their valetailles, and led them out to slaughter these miserable
bourgeois who dared to raise a voice. But these same miserable
bourgeois did not choose to be slaughtered in the streets of Rennes.
It occurred to them that since the nobles decreed that blood should
flow, it might as well be the blood of the nobles. They marshalled
themselves too - this noble rabble against the rabble of nobles -
and they marshalled themselves so well that they drove M. de La
Tour d'Azyr and his warlike following from the field with broken
heads and shattered delusions. They sought shelter at the hands
of the Cordeliers; and the shavelings gave them sanctuary in their
convent - those who survived, among whom was their proud leader,
M. de La Tour d'Azyr. You have heard of this valiant Marquis, this
great lord of life and death?"

The pit was in an uproar a moment. It quieted again as Scaramouche

"Oh, it was a fine spectacle to see this mighty hunter scuttling to
cover like a hare, going to earth in the Cordelier Convent. Rennes
has not seen him since. Rennes would like to see him again. But
if he is valorous, he is also discreet. And where do you think he
has taken refuge, this great nobleman who wanted to see the streets
of Rennes washed in the blood of its citizens, this man who would
have butchered old and young of the contemptible canaille to silence
the voice of reason and of liberty that presumes to ring through
France to-day? Where do you think he hides himself? Why, here in

Again there was uproar.

"What do you say? Impossible? Why, my friends, at this moment he
is here in this theatre - skulking up there in that box. He is too
shy to show himself - oh, a very modest gentleman. But there he is
behind the curtains. Will you not show yourself to your friends,
M. de La Tour d'Azyr, Monsieur le Marquis who considers eloquence
so very dangerous a gift? See, they would like a word with you;
they do not believe me when I tell them that you are here."

Now, whatever he may have been, and whatever the views held on the
subject by Andre-Louis, M. de La Tour d'Azyr was certainly not a
coward. To say that he was hiding in Nantes was not true. He came
and went there openly and unabashed. It happened, however, that the
Nantais were ignorant until this moment of his presence among them.
But then he would have disdained to have informed them of it just as
he would have disdained to have concealed it from them.

Challenged thus, however, and despite the ominous manner in which
the bourgeois element in the audience had responded to Scaramouche's
appeal to its passions, despite the attempts made by Chabrillane to
restrain him, the Marquis swept aside the curtain at the side of the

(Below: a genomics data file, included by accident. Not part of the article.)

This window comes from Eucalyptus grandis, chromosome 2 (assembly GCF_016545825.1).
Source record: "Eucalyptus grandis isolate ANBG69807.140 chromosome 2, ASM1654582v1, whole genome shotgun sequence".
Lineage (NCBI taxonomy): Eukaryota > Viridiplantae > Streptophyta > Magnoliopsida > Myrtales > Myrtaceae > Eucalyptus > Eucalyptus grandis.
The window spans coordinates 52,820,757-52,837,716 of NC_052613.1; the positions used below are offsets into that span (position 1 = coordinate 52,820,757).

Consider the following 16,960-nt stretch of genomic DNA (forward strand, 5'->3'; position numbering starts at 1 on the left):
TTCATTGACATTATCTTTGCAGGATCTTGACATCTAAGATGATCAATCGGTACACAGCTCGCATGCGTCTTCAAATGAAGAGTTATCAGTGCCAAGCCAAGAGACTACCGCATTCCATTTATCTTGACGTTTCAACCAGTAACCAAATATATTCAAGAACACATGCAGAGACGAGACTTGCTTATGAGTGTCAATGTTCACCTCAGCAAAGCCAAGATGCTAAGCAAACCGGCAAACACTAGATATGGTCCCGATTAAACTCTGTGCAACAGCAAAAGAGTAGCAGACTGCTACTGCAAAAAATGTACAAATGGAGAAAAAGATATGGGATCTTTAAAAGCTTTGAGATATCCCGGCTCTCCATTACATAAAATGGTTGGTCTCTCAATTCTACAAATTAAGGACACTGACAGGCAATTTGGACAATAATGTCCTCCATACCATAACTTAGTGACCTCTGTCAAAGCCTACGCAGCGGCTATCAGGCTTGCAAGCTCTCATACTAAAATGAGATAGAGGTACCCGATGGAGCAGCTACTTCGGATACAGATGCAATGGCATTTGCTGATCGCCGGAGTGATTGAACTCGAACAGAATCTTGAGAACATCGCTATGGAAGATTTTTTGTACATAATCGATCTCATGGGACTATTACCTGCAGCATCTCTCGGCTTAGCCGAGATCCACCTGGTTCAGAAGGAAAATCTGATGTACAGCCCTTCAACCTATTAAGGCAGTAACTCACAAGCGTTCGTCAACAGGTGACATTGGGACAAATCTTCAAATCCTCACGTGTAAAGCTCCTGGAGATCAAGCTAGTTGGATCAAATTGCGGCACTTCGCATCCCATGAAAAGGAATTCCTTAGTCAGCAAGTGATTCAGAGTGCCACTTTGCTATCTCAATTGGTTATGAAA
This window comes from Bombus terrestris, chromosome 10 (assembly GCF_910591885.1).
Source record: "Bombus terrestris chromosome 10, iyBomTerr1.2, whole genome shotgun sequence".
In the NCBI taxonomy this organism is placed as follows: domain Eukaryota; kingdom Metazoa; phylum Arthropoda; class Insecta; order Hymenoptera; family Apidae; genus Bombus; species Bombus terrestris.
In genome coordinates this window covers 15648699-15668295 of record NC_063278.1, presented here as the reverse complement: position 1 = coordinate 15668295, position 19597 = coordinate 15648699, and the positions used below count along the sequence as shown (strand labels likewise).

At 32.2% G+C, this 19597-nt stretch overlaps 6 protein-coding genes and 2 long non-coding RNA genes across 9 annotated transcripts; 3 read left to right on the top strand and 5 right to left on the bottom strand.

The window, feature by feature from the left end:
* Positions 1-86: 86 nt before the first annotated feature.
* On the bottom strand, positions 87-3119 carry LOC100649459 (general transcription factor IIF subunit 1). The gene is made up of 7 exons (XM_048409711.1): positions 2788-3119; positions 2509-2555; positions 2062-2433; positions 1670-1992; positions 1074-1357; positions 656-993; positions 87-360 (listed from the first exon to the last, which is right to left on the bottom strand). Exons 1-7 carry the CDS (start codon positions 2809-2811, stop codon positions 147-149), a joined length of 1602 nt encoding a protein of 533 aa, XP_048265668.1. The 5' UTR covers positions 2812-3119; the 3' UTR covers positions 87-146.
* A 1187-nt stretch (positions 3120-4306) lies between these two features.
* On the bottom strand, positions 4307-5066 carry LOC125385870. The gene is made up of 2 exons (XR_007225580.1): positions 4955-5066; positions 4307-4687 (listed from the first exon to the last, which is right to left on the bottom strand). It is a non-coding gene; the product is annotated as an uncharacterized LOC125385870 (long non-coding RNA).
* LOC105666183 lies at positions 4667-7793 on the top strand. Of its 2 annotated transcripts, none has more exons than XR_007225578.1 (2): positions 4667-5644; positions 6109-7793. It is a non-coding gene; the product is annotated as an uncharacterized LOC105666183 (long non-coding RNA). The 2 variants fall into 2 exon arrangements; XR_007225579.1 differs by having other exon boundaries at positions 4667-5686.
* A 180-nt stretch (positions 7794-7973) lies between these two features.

box, and suddenly showed himself, pale but self-contained and
scornful as he surveyed first the daring Scaramouche and then those
others who at sight of him had given tongue to their hostility.

Hoots and yells assailed him, fists were shaken at him, canes were
brandished menacingly.

"Assassin! Scoundrel! Coward! Traitor!"

But he braved the storm, smiling upon them his ineffable contempt.
He was waiting for the noise to cease; waiting to address them in
his turn. But he waited in vain, as he very soon perceived.

The contempt he did not trouble to dissemble served but to goad
them on.

In the pit pandemonium was already raging. Blows were being freely
exchanged; there were scuffling groups, and here and there swords
were being drawn, but fortunately the press was too dense to permit
of their being used effectively. Those who had women with them and
the timid by nature were making haste to leave a house that looked
like becoming a cockpit, where chairs were being smashed to provide
weapons, and parts of chandeliers were already being used as missiles.

One of these hurled by the hand of a gentleman in one of the boxes
narrowly missed Scaramouche where he stood, looking down in a sort
of grim triumph upon the havoc which his words had wrought. Knowing
of what inflammable material the audience was composed, he had
deliberately flung down amongst them the lighted torch of discord,
to produce this conflagration.

He saw men falling quickly into groups representative of one side
or the other of this great quarrel that already was beginning to
agitate the whole of France. Their rallying cries were ringing
through the theatre.

"Down with the canaille!" from some.

"Down with the privileged!" from others.

And then above the general din one cry rang out sharply and